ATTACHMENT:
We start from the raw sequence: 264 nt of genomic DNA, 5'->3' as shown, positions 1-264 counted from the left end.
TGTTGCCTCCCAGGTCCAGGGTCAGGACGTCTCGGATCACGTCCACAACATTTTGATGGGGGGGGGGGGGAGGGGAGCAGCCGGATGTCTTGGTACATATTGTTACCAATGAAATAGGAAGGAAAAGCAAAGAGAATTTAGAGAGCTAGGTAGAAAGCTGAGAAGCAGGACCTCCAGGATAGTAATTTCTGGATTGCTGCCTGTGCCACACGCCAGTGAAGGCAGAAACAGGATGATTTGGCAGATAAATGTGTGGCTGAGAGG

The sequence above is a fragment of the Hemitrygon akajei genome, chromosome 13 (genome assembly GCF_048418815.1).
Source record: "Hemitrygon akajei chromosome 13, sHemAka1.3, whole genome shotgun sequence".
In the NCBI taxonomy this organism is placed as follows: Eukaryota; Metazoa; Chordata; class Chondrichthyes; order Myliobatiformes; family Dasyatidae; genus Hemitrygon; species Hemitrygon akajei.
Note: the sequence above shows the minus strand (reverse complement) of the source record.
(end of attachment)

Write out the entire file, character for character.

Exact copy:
We start from the raw sequence: 264 nt of genomic DNA, 5'->3' as shown, positions 1-264 counted from the left end.
TGTTGCCTCCCAGGTCCAGGGTCAGGACGTCTCGGATCACGTCCACAACATTTTGATGGGGGGGGGGGGGAGGGGAGCAGCCGGATGTCTTGGTACATATTGTTACCAATGAAATAGGAAGGAAAAGCAAAGAGAATTTAGAGAGCTAGGTAGAAAGCTGAGAAGCAGGACCTCCAGGATAGTAATTTCTGGATTGCTGCCTGTGCCACACGCCAGTGAAGGCAGAAACAGGATGATTTGGCAGATAAATGTGTGGCTGAGAGG

The sequence above is a fragment of the Hemitrygon akajei genome, chromosome 13 (genome assembly GCF_048418815.1).
Source record: "Hemitrygon akajei chromosome 13, sHemAka1.3, whole genome shotgun sequence".
In the NCBI taxonomy this organism is placed as follows: Eukaryota; Metazoa; Chordata; class Chondrichthyes; order Myliobatiformes; family Dasyatidae; genus Hemitrygon; species Hemitrygon akajei.
Note: the sequence above shows the minus strand (reverse complement) of the source record.